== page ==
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When Deanne Violich would arrive at her grandparents’ ranch in northern Mendocino County as a kid in the late 1940s and early 1950s, it meant an all-night train ride aboard the Northwestern Pacific Railroad. Her family would travel from their home overlooking the Presidio in San Francisco to the train station in San Rafael, loaded with enough luggage to last them a few weeks on the ranch that straddled the Mendocino and Trinity county lines.

The train would steam north while the family slept — until about 1 or 2 a.m. when it rolled into a station on the property’s southern edge, and cowboys from her family’s Lone Pine Ranch would meet it to guide them the rest of the way.

Violich’s grandfather was stock market titan Dean Witter, founder of the eponymous investment bank that merged with Morgan Stanley in 1997. The historic, 27,000-acre plot of land where his family would vacation was put on the market last month, with a $31 million asking price.

Violich, now 74 and living in Montecito, owns the property along with 12 other family members, ranging in age from their 20s to their 70s and scattered across the United States. Just four of the owners still live in California.

“It just seemed the time was right (to sell),” she said.

An acreage of rolling terrain nearly the size of San Francisco, the working ranch features cattle and timber operations; a 10-bedroom, 5-bathroom main house; and a 16.5-mile stretch of the Eel River. It also includes four other homes; two bunkhouses; and the requisite corrals, barns and other outbuildings.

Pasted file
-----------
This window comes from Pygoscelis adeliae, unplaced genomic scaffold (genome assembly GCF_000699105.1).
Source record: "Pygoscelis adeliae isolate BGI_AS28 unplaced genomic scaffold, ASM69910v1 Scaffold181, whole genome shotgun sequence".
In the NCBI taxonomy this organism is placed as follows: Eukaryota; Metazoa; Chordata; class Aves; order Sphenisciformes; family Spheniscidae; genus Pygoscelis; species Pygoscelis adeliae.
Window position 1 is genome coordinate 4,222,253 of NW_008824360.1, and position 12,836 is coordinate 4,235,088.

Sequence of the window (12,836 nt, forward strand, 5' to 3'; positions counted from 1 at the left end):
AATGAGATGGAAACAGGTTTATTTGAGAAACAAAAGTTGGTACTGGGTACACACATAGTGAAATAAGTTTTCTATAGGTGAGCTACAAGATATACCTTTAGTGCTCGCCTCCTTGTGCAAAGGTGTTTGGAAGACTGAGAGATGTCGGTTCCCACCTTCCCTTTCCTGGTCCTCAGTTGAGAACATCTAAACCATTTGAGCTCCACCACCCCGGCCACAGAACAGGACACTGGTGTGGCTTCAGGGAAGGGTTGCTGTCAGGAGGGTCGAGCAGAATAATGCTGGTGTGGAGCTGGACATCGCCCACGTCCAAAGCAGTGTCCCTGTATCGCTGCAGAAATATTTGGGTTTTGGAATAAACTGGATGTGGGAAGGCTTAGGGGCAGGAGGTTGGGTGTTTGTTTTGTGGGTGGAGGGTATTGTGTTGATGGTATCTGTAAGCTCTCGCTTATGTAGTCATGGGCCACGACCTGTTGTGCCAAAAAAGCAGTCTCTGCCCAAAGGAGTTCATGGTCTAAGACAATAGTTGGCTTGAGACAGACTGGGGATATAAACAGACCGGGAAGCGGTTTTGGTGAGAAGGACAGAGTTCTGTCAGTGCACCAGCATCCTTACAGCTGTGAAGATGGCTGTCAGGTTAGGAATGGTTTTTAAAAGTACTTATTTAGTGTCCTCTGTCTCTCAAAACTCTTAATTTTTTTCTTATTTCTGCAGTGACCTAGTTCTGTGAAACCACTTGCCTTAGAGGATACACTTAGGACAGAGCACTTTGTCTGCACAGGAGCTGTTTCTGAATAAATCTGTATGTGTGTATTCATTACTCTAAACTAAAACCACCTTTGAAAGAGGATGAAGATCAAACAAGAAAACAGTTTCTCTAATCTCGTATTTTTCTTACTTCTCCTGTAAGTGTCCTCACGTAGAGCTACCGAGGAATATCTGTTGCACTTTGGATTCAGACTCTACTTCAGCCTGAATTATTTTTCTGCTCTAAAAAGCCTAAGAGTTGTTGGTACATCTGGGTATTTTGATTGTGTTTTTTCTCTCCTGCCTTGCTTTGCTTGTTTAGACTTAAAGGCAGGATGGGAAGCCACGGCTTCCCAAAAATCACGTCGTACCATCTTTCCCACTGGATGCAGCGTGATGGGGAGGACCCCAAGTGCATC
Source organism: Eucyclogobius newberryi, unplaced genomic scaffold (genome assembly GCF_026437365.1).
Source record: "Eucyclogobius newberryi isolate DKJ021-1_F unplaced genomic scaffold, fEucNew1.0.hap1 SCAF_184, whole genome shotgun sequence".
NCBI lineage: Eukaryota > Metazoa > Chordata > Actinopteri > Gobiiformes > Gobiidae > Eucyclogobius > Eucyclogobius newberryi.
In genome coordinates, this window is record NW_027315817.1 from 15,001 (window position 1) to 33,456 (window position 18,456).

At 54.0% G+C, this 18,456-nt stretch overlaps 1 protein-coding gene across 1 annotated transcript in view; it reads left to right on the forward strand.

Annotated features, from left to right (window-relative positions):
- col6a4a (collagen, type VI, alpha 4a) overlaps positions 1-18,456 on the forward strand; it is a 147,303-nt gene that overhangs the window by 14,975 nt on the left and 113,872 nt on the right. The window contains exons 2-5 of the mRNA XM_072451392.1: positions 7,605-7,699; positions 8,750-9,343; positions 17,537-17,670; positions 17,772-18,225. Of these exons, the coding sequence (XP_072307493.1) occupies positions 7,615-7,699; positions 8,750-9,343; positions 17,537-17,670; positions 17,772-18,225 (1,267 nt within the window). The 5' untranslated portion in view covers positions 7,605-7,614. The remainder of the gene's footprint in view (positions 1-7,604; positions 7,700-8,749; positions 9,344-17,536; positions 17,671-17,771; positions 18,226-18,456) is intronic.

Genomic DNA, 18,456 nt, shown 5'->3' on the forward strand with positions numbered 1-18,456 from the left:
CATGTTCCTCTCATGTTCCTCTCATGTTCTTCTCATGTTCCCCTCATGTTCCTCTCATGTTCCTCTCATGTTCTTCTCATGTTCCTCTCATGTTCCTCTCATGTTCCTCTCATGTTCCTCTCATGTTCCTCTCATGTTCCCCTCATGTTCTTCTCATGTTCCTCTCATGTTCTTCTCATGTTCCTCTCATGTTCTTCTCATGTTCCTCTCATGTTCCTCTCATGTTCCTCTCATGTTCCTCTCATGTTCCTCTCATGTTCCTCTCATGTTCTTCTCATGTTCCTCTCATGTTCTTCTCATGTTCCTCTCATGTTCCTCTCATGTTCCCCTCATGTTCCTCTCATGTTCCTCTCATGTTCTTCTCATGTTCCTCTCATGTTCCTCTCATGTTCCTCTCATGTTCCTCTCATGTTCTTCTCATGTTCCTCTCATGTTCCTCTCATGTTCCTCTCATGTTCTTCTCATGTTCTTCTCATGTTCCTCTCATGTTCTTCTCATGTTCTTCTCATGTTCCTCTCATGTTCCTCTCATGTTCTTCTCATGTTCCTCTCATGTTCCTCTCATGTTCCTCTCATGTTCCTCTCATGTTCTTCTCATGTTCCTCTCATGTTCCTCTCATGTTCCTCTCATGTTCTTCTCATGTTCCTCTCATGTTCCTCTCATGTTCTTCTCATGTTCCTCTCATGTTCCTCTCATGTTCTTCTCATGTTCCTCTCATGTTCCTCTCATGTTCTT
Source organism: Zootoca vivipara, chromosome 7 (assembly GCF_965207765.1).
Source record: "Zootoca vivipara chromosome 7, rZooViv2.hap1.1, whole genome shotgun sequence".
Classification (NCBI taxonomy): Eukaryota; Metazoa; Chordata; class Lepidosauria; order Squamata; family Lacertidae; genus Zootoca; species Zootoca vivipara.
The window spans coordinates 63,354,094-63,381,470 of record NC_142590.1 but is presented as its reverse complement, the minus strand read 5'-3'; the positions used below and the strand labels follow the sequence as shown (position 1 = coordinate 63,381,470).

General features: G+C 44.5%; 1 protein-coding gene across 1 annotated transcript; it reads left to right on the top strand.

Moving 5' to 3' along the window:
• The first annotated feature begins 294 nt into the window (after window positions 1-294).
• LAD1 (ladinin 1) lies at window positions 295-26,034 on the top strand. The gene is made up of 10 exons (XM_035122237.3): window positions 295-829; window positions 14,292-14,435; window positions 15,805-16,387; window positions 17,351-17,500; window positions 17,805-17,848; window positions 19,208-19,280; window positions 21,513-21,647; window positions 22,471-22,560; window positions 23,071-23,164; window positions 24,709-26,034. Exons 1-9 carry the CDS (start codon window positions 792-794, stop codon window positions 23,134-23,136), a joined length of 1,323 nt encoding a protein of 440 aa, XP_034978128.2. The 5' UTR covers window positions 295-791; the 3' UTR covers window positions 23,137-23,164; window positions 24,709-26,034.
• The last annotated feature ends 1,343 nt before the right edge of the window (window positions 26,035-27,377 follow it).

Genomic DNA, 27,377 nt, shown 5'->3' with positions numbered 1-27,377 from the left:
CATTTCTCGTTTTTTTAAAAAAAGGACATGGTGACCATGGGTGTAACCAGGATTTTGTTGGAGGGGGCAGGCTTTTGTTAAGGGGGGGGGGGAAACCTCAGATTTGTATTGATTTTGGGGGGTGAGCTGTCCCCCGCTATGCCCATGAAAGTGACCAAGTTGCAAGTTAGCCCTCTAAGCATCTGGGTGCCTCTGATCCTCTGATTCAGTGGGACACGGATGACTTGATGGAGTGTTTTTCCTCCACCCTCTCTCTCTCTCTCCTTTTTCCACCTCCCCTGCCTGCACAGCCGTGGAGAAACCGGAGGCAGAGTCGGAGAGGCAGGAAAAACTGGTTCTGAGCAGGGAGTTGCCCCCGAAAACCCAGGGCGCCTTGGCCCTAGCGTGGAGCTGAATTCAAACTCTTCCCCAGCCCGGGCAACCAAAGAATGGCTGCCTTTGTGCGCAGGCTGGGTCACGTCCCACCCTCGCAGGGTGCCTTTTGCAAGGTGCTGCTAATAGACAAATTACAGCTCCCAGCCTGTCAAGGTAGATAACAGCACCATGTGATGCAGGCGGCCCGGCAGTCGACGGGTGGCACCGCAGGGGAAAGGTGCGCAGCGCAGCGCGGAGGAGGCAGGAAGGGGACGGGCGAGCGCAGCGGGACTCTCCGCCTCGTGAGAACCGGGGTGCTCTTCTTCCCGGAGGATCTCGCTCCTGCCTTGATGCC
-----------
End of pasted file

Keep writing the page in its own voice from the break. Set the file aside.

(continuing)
The 800 head of cattle are being sold separately.

Home to blacktail deer, pigs, elk, bears and quail — and the salmon and steelhead that swim in the Eel River’s waters — Northcoast Regional Land Trust executive director Dan Ehresman called the property “incredibly significant” from an environmental standpoint. It is a rarity in a time when such massive tracts of land are increasingly broken up into smaller plots and sold off to cannabis farmers, seeking to cash in on the crop.

The Witter family hopes the property will go to a buyer that will care for it and respect the land in the same manner they have for more than 70 years, Violich said.

It is the place where she learned to ride a horse as a girl; where she and her cousins would carry a metal canoe down to the cool waters of the Elk River; where her dad would go in the fall for hunting parties; where she would head out with the cowboys on roundups; and where the Southern Pacific Railroad bell notched in a tree near the main house would ring every day, 15 minutes before meal time.

Formed through three separate purchases in 1942, family legend has it Witter was looking for land because it was the middle of World War II, and raising beef cattle might be a way to help the war effort.

“It is an extremely significant property, given its size,” Ehresman said. “I mean, we really don’t see any properties like this coming on the market very often. It really does represent a very unique opportunity from the land trust perspective.”

You can reach Staff Writer Christi Warren at 707-521-5205 or christi.warren@pressdemocrat.com. On Twitter @SeaWarren.

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